Humanitarianism is saviorhood, and ethic perfectly suited to the theology that divinizes man. But the theology that divisnizes man, it turns out, only divinizes some men. The objects of humanitarian concern becomes less than men, so that the humanitarian can exercise the prerogatives of a god.

That god that failed is man.
The moral of the story is that, if we truly want to help people who are poor, we must treat them as people, not things are as mere atoms in an abstract blob we call humanity. And we must do so accepting the whole counsel of Scripture. We must recognize that some people are poor because of their own actions, while some are because of the actions of others. We must also recognize that it is easy for poverty assistance to breed the negative social consequences of dependency and sloth.

We must also recognize that the Scriptures do not allow for engaging in theft in the name of caring for the poor. We cannot rob our neighbor to give to the poor. Neither can we hire elected officials and their bureaucratic friends to do so.True charity begins with our sharing our own time, money and selves with those in need.

Saturday, November 6, 2010

Monumental Work by Salerno

One of the great living Austrian, causal-realist economists is Joseph T. Salerno. He has made significant contributions to a number of economic fields. In the history of economic thought, two of my favorite articles are his "The Place of Human Action in the Development of Modern Economic Thought" and "The Development of Keynes' Economics: From Marshall to Millennialism," the later being the definitive piece to read if you want to understand Keynes' economic vision.
He has also done very important work in monetary economics. Earlier this year the Ludwig von Mises Institute published Money, Sound and Unsound, a monumental collection of work showcasing this treasure trove. The first printing quickly sold out, but now it is available again! This book includes the most important articles Salerno has written on monetary theory and history. Anything Salerno writes is worth reading and his contribution to monetary economics is especially valuable.

Given what passes for analysis of the causes of our Great Recession and the myriad of policy advice that would merely put us back on the road to false prosperity, Salerno's work is more important than ever.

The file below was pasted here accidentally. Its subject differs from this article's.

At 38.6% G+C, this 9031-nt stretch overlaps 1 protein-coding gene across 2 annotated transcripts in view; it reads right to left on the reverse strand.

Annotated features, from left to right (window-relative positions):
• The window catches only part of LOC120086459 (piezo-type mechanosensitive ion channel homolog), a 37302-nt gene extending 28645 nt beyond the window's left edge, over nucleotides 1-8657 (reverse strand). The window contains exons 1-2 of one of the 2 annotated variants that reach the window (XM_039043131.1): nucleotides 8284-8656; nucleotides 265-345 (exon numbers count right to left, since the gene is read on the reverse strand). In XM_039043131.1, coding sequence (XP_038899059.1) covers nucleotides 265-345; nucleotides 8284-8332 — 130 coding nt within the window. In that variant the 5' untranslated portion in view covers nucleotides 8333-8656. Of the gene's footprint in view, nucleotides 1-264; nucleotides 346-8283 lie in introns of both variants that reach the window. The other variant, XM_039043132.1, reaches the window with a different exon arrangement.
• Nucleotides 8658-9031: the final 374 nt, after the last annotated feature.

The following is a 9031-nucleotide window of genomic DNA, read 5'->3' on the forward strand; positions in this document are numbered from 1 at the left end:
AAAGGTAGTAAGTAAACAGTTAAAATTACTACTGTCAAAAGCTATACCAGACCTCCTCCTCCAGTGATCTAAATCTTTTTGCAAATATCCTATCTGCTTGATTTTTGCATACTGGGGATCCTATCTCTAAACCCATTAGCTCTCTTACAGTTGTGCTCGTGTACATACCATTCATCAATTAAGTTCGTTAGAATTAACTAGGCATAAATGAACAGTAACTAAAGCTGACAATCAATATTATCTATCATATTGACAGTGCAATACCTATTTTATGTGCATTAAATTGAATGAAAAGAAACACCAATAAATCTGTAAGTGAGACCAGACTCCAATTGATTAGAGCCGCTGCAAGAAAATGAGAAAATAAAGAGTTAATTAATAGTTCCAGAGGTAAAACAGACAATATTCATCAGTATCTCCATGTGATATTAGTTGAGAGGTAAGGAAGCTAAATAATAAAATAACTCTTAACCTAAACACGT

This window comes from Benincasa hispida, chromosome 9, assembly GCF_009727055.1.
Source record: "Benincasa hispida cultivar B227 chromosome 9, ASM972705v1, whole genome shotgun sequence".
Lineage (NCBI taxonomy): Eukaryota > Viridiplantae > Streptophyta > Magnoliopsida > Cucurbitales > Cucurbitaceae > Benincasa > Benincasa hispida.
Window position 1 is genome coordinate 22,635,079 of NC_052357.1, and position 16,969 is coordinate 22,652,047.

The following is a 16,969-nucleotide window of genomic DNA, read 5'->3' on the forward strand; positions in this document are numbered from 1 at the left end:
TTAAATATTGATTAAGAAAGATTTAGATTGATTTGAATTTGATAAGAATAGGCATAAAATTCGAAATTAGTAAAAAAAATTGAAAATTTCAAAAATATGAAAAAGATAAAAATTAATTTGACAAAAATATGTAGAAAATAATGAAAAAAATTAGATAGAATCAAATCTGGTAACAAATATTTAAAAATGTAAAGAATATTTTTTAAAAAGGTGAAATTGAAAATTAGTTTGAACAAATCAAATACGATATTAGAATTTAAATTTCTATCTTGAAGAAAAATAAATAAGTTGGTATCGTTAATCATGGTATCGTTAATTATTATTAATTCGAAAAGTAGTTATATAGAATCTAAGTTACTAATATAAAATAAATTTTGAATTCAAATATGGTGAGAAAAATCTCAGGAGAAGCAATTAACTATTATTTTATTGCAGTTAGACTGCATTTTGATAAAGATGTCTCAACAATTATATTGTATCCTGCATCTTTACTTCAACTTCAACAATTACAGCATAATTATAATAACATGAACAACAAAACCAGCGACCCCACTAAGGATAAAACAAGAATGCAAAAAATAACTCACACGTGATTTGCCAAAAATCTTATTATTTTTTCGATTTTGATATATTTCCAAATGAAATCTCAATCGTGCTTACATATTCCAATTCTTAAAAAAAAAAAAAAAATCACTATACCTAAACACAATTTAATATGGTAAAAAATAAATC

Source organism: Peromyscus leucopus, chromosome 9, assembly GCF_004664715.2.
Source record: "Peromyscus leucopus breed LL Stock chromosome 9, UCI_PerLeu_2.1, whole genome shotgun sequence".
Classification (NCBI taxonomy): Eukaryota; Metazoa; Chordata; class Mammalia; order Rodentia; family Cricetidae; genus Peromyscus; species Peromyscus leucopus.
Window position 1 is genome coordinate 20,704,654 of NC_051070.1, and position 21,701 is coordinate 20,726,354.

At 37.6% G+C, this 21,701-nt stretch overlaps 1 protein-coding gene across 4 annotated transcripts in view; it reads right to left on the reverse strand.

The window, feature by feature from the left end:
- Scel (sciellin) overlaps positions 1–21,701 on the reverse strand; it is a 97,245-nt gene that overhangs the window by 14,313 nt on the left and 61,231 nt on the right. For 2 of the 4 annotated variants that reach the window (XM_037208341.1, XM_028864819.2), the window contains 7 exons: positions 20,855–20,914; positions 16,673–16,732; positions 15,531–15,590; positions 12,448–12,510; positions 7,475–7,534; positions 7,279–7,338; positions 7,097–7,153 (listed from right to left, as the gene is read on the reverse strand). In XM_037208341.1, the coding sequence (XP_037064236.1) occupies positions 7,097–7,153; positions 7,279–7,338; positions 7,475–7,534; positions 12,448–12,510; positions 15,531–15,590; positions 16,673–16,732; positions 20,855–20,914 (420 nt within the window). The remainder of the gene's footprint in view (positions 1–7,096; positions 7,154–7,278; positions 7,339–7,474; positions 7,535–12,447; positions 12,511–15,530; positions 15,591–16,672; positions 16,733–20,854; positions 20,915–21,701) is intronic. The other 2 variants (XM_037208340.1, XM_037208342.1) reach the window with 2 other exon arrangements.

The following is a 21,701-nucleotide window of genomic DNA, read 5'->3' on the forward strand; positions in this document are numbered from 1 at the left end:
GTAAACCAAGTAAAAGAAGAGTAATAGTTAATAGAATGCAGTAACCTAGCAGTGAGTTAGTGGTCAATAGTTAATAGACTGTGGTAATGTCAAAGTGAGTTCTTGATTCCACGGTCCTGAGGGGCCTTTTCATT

Friday, November 5, 2010

Monopoly Is 75 Years Old

Seventy-five years ago today Parker Brothers released its classic board game Monopoly. Since its release, 275 million of the games have been sold. The story of its origins is a fascinating tale of innovation and government granted monopoly via the patent. Parker Brothers bought the rights the game from Charles Darrow.

The roots of the game, however, come out of the economics of Henry George, who argued that land is a free gift to all, and, hence. "We must make land common property." George advocated a single tax on land rents with the revenues either funding the state or a social pension. A socialist subscriber to Georgist economics, Lizzy Maggie, developed The Landlords Game, which was a Monopoly proto-type. Maggie's goal was to use the board game to teach people how land rents made landlords rich and their tenants poor. You can read Rothbard's dismantling of Georgist economics in his essays, "The Single Tax: Economic and Moral Implications," and "A Reply to Georgist Criticisms."

One of drawbacks of the game is the impression that free market competition naturally leads to one super-successful capitalist attaining a monopoly in industry. An excellent critique of the world-view communicated by Monopoly written by Ben Powell and David Skarbek can be read here. As they note, Murray Rothbard pointed out "A monopoly price and a monopoly by any usable definition arise only through the coercive grant of exclusive privilege by the government."

Thursday, November 4, 2010

Unemployment and the Minimum Wage

Economic theory teaches that in the best of times, if the state establishes a minimum wage above the market wage, unemployment will result. This is because at the artificially high wage, the quantity of labor workers are willing to supply is greater than the quantity of labor demanded by entrepreneurs. In a free market, the more eager workers--those willing to work for lower wages--would bid down the wage until everyone who wants to work at the prevailing wage can work. A minimum wage fixed above the market wage prevents this adjustment from happening and therefore generates unemployment.